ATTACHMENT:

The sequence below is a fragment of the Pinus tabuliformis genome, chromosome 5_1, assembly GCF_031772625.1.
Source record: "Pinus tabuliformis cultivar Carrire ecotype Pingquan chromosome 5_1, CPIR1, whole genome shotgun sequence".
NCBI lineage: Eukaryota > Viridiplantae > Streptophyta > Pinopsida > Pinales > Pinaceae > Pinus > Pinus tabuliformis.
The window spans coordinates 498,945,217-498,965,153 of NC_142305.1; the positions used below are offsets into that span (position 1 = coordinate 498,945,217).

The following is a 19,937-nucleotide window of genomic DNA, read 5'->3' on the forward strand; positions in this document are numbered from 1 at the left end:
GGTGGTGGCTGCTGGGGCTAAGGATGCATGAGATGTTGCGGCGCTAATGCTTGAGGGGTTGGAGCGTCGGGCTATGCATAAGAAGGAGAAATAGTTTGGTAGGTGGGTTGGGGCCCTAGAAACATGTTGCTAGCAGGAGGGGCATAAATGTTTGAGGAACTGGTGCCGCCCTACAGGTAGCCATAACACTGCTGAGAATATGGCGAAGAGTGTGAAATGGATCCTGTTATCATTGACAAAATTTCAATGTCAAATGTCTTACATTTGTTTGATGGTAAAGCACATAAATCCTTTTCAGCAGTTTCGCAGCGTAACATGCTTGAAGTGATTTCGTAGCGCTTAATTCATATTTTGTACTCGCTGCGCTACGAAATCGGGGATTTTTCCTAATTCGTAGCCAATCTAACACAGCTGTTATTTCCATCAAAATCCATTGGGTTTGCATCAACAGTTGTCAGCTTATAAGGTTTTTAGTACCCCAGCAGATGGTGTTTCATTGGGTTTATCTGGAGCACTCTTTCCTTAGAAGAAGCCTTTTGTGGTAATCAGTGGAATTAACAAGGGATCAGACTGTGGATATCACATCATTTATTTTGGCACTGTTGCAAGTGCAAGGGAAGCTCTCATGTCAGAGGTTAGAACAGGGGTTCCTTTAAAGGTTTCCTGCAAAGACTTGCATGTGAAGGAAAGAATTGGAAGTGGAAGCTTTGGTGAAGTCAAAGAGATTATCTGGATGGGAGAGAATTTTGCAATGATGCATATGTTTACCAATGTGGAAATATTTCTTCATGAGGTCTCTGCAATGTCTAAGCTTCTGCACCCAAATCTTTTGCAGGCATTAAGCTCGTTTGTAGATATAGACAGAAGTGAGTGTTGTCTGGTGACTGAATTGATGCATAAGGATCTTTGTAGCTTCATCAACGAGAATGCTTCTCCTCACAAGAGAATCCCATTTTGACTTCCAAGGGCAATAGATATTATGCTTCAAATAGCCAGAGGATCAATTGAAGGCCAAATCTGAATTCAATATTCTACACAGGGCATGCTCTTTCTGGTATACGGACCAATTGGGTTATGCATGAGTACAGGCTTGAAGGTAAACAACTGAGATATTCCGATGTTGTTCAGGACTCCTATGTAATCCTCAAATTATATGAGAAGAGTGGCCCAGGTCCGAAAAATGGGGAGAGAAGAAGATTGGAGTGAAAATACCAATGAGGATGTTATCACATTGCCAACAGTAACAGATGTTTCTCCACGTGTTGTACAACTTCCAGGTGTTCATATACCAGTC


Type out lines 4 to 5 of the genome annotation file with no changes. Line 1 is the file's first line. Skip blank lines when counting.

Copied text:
The window spans coordinates 498,945,217-498,965,153 of NC_142305.1; the positions used below are offsets into that span (position 1 = coordinate 498,945,217).

The following is a 19,937-nucleotide window of genomic DNA, read 5'->3' on the forward strand; positions in this document are numbered from 1 at the left end: